On my personal Facebook page I get feeds from a few different pagan and heathen (or related) pages and profiles and one that I’ve been seeing just by sheer chance more than others the last few days is one which regularly puts up a daily prayer post… thing… Each day they put up a new thread with some kind of theme, calling it the Xday Prayer Thread.
Being me, I immediately wonder if the word ‘prayer’ applies to what Pagans and Heathens practice?
I don’t mean this in a ‘Oh, prayer is a word that belongs only to X’ kind of way, I mean it in a more technical kind of way – Does my using runes constitute a prayer, even though I am not calling upon (strictly speaking) divine aid to achieve my ends. The runes themselves are a medium by which specific ends can be achieved, sans divine intervention. Which is not to say that runes CAN’T be used in that way, but rather to ask: Does the act of using the runes constitute a form of prayer?
Typically a person thinks of prayer as directly addressing, for lack of a better phrase, a particular divine personage and asking them to do something. The most commonly known… approaches, to prayer are the Abrahamic methods, although from what (very, very little) I understand of other religions such as Hinduism the process is similar (though not exactly the same). In it’s most fundamental form, prayer by this understanding is the equivalent of a beggar on the street holding their hand out and waiting for a passerby to drop a coin in their hand – in this example the person praying would be the beggar and the universe and all the deities within it are the street and passersby.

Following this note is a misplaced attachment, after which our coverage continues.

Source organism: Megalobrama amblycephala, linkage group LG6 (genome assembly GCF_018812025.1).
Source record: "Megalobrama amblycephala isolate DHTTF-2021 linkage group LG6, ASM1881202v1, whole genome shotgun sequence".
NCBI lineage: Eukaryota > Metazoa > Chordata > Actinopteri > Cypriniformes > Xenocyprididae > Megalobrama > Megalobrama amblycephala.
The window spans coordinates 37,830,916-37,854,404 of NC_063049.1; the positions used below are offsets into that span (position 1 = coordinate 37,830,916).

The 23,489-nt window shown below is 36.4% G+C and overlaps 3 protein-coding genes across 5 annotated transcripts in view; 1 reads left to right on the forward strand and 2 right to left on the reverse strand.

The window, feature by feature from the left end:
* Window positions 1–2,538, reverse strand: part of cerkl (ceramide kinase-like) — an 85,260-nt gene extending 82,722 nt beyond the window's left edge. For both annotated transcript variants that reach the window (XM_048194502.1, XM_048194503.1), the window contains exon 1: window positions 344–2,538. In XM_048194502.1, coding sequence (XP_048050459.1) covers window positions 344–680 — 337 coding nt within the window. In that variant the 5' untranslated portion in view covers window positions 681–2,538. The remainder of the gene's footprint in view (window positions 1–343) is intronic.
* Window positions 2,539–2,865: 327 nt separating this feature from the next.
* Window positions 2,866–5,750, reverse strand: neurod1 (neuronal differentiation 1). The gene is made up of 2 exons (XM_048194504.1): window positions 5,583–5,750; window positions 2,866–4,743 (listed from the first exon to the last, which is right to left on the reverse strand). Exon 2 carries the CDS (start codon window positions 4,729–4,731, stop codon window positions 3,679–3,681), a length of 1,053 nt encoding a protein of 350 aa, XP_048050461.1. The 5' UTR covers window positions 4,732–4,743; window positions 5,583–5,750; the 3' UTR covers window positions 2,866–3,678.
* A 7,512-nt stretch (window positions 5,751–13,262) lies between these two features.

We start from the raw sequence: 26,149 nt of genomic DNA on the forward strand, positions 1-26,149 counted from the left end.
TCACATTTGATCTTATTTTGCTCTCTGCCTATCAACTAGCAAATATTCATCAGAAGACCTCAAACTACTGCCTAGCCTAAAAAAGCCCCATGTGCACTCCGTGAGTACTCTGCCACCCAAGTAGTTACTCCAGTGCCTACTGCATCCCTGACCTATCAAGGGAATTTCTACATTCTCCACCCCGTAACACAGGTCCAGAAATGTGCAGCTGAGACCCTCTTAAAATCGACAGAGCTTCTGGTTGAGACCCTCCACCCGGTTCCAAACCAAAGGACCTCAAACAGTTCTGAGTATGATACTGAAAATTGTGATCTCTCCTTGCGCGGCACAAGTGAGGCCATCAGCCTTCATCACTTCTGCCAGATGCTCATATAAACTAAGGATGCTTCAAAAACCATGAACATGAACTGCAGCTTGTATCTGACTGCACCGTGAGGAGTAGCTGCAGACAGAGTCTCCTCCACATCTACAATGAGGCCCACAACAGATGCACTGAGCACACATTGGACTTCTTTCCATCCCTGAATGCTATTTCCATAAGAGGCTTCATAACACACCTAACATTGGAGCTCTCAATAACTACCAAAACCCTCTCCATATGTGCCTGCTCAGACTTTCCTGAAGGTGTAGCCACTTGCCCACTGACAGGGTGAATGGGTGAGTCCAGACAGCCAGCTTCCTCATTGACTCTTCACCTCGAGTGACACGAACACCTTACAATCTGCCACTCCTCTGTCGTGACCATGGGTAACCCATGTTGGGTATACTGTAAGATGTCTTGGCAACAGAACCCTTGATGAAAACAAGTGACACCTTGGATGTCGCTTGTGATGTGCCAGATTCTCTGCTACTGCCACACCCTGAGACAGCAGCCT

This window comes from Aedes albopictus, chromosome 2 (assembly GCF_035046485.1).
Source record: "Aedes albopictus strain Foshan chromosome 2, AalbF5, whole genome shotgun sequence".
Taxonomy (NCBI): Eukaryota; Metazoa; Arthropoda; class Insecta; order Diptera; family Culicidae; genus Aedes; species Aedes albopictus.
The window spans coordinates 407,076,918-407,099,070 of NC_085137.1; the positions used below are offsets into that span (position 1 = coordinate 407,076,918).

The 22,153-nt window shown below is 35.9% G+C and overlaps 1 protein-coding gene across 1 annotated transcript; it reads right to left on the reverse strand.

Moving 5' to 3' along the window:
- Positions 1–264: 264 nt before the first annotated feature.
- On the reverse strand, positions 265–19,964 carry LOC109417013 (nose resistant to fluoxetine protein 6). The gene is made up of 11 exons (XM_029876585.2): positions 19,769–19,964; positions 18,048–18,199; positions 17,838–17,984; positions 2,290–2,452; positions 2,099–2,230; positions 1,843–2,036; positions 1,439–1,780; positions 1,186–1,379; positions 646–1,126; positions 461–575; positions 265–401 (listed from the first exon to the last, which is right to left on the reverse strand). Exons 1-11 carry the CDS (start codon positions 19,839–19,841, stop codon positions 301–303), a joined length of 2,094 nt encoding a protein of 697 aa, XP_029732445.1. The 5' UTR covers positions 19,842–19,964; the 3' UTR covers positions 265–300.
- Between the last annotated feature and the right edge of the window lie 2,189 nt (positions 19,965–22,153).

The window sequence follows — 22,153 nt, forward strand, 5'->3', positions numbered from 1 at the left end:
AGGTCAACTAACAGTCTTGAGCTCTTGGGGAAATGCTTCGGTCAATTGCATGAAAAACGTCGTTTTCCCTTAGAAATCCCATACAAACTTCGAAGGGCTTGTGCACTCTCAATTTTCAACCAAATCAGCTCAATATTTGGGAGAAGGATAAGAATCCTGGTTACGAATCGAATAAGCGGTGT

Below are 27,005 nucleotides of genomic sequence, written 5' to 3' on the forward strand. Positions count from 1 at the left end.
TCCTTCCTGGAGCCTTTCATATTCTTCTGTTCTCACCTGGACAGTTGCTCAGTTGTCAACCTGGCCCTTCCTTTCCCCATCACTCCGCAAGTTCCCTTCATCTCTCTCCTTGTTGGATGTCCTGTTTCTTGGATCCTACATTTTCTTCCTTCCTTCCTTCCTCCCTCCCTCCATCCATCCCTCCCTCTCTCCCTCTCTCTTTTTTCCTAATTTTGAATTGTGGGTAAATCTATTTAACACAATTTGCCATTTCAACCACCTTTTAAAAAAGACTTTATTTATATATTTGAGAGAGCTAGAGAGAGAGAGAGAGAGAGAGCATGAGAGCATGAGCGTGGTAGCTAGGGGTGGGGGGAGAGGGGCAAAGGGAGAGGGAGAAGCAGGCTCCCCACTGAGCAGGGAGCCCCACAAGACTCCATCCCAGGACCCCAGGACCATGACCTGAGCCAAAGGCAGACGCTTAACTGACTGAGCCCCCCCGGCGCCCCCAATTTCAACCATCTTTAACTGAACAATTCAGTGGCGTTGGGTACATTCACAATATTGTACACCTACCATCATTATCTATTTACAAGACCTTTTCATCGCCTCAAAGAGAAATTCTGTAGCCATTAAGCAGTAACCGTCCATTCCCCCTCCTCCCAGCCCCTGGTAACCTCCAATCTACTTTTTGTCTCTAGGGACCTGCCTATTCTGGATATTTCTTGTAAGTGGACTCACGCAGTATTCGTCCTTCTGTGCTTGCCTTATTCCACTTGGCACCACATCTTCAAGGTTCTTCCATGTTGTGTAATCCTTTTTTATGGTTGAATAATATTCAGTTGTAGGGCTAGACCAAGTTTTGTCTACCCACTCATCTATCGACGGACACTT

From what I’ve seen and experienced and researched, Pagans and Heathens are far more direct in their approach to interacting with divinity. A few people I know would say that it is because what Pagans and Heathens do is an exchange of energy with deity (I’ve kept that sentence in its simplest form for the sake of not abusing my / button). A pagan/heathen does ‘their practice’ for a specific thing, to bring about a particular effect for a prescribed purpose. Like choosing the right tool for the job or medicine for the sickness.
So, does prayer apply all that much to Pagans and Heathens? Certainly, there is a shared appellative quality (appealing for help) to Pagan and Heathen practices and prayer, but is there an implication (explicit or otherwise) in prayer that you’re leaving everything up to whoever you are praying to – even whether or not what you prayed for gets done?
This could almost become another long term topic…